Mrauk U

Coordinates: 20°35′45.90″N 93°11′38.58″E / 20.5960833°N 93.1940500°E / 20.5960833; 93.1940500
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Mrauk U
Mrauk U from Shwetaung pagoda
Mrauk U from Shwetaung pagoda
Map of Mrauk U with main temples
Map of Mrauk U with main temples
Mrauk U is located in Myanmar
Mrauk U
Mrauk U
Location in Myanmar (Burma)
Coordinates: 20°35′45.90″N 93°11′38.58″E / 20.5960833°N 93.1940500°E / 20.5960833; 93.1940500
DivisionRakhine State
DistrictMrauk-U District
TownshipMrauk-U Township
Settled16 November 1430
 • Ethnicities
 • Religions
Theravada Buddhism
Time zoneUTC+6.30 (MMT)

Mrauk U[a] (/məˈr, ˈmr/ mə-ROW-oo, MROW-oo) is a town in northern Rakhine State, Myanmar. It is the capital of Mrauk-U Township, a subregion of the Mrauk-U District.

Mrauk U is of great cultural importance to the local Rakhine (Arakanese) people, and is the location of many important archeological sites. From 1430 until 1785, it was the capital of the Mrauk U Kingdom, the largest and most powerful Rakhine kingdom in history.


Mrauk U lies roughly 11 kilometres (6.8 mi) east of the Kaladan River on the banks of its minor tributaries. The town is located on a small outcrop of the Rakhine Yoma on the eastern side of the Kaladan's alluvial plain. Thus, the surrounding countryside is hilly yet also contains a great deal of marshes, mangroves and lakes.


Mrauk U, like all of Rakhine State, is situated in a coastal tropical monsoon rainforest climate (Köppen Am) region. The town receives over 3,600 millimetres or 140 inches of rain a year from the Southwestern Monsoon, making it one of the wettest regions in Myanmar.[2] The Monsoon season usually begins in late May and ends by mid October.[3]

Although located in a tropical region, Mrauk U enjoys lower temperatures during the arid Northeastern Monsoon. From mid October to mid March during the Cool Season, temperatures can drop to 13 °C or 55.4 °F.[4] This season coincides with the tourist season for Myanmar.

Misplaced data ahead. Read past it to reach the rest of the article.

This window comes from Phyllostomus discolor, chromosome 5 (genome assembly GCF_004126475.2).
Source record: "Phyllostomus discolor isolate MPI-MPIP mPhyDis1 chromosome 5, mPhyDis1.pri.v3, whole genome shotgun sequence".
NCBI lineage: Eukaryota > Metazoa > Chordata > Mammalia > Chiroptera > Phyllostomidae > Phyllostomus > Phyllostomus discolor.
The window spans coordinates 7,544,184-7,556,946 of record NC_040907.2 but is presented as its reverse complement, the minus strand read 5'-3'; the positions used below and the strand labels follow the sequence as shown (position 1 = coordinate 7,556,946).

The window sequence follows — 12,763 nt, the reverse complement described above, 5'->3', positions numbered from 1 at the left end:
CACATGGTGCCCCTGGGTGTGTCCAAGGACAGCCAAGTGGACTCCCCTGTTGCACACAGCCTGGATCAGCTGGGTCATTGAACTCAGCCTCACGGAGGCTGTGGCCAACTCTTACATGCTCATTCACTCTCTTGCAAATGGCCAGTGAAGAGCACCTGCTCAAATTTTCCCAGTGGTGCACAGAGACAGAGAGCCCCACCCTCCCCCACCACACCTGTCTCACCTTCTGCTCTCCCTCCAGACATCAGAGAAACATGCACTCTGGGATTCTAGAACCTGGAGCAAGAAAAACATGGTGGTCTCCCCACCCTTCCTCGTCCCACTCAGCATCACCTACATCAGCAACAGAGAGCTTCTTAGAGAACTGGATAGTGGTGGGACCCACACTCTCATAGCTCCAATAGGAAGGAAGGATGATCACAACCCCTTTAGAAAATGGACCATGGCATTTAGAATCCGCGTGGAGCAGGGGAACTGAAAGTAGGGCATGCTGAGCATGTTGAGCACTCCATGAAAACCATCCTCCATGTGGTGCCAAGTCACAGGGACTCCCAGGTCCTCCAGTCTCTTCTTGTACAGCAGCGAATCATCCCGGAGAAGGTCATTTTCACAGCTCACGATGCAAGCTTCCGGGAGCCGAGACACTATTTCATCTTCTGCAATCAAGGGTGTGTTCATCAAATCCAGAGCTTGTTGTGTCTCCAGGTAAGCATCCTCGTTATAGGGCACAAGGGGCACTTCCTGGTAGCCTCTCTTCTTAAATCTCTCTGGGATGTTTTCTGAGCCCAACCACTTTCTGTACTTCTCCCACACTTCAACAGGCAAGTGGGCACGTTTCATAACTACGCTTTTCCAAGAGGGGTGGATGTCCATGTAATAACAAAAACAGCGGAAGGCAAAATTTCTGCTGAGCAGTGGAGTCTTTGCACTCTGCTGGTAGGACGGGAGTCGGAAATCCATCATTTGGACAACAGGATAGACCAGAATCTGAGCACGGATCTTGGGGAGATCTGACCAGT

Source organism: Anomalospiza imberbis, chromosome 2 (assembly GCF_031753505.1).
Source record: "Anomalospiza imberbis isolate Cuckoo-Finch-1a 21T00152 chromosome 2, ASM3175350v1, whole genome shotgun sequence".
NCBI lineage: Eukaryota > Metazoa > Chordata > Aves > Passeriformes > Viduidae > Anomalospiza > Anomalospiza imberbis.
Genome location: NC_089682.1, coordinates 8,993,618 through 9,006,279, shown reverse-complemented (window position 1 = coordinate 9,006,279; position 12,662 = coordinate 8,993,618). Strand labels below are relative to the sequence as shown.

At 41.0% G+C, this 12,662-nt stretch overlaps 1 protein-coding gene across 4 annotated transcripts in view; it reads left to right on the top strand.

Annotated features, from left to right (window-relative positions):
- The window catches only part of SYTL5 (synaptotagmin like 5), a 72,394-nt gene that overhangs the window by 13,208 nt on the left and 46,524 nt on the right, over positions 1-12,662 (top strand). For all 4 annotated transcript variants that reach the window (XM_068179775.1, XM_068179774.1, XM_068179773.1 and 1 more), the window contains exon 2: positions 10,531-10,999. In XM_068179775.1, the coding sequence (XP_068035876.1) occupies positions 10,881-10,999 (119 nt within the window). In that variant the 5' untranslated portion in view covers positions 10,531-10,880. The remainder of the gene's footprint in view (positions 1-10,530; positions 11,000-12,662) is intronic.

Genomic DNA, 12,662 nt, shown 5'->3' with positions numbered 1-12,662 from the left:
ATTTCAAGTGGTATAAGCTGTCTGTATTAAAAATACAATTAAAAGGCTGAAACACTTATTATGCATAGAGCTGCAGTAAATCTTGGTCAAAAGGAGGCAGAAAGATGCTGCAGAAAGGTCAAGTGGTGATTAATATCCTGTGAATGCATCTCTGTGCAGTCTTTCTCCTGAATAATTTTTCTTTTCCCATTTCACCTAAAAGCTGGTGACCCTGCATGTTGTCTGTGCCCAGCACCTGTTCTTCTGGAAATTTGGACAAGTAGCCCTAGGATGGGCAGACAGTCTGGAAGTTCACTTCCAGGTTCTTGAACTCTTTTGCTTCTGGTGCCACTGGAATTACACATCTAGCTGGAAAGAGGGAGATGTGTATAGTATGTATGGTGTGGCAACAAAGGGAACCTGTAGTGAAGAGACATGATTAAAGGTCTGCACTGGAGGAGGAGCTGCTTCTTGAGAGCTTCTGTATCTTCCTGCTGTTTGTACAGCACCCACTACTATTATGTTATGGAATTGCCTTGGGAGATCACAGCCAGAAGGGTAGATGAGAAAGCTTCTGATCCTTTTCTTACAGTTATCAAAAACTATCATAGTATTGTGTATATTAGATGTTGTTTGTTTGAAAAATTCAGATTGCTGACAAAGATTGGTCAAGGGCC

The rainfall on 19 July 2011 was nearly 24 centimetres (9.4 in), the highest for 33 years. There was flood because of continuous heavy rains in July 2011.[5]

Climate data for Mrauk U (1981-2010)
Month Jan Feb Mar Apr May Jun Jul Aug Sep Oct Nov Dec Year
Average high °C (°F) 30.4
Average low °C (°F) 12.1
Average rainfall mm (inches) 4.6
Source: Norwegian Meteorological Institute[6]


Some Rakhine scholars state that the name Mrauk U means 'The First Accomplishment' in archaic Arakanese. This is based on the story of the Arakanese being able to crush an invasion by the Pyu in the mid 10th Century by a Mro prince, Pai Phru. The town is said to be located roughly near the region where the Pyu invaders were decimated. The prince went on to claim the throne of Waithali from his uncle who had murdered the prince's father due to a love scandal. The battle was seen as the first accomplishment of the prince, and thus, the name 'First Accomplishment' came to be associated with the place.[7]


A dismissed myth was that in the region where Mrauk U was to be constructed, lived a lonely female monkey. She met a peacock and the two later cohabited. The female monkey conceived with the peacock, and it laid an egg. A human son was born from the egg and he grew up to become a mighty prince. The prince later built a city near the jungle, and in respect of his birth story, the city was called Myauk-U meaning "Monkey's Egg".[7]


Mrauk-U, or Arrakan (city of Arrakan), in the first plan of the Portuguese settlement of Daingri-pet. In Wouter Schouten: Oost-Indische Voyagie, t.o. p. 148. 1676

In 1430, King Min Saw Mon established Mrauk U as the capital of the last unified Arakanese Kingdom. The city eventually reached a size of 160,000 in the early seventeenth century.[8] Mrauk U served as the capital of the Mrauk U kingdom and its 49 kings till the conquest of the kingdom by the Burmese Konbaung Dynasty in 1784.